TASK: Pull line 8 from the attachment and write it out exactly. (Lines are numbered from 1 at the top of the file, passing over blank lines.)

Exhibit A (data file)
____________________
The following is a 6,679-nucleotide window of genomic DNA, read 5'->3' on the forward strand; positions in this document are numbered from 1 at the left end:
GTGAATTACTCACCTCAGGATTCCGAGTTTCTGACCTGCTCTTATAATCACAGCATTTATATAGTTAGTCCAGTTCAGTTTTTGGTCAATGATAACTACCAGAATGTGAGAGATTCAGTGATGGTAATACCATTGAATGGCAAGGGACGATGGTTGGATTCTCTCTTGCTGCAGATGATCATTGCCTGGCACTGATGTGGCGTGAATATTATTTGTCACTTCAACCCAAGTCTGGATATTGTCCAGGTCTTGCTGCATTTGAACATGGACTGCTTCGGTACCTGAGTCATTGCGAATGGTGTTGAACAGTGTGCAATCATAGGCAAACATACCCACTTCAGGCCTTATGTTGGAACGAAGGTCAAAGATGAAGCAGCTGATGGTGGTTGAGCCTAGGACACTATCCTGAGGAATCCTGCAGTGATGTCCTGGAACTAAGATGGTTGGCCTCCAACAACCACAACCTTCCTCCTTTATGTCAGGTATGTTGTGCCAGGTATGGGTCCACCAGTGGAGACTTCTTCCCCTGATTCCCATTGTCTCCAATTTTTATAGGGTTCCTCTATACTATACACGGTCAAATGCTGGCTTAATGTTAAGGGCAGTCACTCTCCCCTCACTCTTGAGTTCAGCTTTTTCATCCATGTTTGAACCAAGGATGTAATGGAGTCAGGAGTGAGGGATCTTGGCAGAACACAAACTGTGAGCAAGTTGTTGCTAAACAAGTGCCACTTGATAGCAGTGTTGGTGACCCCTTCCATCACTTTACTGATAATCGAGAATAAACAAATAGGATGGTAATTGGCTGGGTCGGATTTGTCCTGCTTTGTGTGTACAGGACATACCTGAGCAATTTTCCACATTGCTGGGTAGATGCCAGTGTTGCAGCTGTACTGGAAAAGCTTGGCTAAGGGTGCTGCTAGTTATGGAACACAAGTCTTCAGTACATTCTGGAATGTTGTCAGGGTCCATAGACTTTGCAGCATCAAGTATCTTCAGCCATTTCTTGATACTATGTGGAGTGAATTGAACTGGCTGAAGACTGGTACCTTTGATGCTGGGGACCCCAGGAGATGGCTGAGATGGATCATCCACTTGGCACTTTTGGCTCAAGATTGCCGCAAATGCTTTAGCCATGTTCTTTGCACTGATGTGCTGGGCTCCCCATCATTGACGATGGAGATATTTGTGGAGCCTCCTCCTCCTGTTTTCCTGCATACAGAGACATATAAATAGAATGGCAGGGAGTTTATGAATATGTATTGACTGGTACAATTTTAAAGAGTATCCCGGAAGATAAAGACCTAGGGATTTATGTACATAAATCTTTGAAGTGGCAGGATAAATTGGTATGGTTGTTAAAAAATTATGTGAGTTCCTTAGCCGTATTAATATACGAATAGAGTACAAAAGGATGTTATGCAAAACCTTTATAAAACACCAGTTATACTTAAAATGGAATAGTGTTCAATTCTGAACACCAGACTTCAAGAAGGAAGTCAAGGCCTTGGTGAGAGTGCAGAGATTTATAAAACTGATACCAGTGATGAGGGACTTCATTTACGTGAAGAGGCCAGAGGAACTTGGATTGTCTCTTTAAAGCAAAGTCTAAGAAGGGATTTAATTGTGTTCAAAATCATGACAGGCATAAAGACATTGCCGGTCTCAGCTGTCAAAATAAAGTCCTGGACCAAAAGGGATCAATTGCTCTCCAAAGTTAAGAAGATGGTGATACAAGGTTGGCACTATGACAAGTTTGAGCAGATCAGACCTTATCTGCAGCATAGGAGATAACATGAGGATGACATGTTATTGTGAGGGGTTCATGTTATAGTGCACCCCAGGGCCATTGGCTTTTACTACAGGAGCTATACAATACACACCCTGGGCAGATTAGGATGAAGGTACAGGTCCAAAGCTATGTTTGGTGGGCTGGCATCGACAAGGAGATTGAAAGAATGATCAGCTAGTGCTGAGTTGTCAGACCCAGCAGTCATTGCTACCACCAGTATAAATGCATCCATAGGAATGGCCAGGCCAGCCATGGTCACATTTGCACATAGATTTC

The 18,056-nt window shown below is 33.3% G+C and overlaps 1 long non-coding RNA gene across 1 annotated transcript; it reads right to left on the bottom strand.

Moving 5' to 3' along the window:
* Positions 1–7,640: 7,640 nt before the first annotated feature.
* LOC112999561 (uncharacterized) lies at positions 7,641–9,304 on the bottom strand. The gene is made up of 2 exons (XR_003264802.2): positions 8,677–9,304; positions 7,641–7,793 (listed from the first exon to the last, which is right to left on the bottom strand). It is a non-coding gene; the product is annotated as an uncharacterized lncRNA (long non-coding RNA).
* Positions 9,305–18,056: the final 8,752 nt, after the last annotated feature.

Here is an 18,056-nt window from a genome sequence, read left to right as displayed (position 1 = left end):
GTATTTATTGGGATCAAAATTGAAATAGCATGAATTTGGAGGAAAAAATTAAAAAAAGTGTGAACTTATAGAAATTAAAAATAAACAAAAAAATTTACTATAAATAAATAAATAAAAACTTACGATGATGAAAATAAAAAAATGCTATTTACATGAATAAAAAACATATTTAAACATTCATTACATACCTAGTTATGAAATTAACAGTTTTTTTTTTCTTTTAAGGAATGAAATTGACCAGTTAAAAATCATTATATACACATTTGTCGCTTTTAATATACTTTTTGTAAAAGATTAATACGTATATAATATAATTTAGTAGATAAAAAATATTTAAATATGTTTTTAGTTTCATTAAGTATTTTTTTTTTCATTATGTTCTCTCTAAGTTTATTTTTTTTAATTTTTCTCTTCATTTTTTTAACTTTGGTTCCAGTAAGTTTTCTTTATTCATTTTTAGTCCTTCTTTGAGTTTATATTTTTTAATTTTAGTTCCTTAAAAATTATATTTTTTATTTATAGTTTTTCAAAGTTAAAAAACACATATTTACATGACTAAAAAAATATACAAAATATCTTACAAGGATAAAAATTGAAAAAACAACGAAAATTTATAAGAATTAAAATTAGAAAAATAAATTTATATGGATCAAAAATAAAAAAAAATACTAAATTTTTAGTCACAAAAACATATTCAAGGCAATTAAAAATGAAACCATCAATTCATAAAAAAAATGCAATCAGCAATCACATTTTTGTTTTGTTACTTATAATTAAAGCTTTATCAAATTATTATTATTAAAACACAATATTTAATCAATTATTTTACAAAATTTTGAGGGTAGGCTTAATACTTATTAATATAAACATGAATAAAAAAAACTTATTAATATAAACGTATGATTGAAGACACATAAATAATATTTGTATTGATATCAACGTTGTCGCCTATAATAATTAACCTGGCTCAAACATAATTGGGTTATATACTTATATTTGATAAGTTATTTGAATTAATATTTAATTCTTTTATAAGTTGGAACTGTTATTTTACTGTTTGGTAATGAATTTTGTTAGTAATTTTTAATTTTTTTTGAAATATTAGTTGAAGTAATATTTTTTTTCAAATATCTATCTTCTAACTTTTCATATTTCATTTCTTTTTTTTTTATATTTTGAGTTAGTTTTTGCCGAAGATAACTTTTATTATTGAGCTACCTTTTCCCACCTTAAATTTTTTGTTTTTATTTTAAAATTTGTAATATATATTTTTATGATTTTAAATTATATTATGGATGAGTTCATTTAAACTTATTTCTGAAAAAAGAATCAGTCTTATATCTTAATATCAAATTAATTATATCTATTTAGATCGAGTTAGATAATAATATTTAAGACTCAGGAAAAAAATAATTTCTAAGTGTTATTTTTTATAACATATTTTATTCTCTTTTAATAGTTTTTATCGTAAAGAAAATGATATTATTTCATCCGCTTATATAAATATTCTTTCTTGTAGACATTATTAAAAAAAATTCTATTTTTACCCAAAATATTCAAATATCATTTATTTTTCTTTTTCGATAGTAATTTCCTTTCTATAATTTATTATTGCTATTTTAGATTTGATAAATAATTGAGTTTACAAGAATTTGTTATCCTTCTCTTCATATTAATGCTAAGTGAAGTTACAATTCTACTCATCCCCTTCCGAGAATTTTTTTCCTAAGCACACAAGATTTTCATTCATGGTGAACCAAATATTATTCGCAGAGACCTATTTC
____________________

Here is an 18,056-nt window from a genome sequence, read left to right as displayed (position 1 = left end):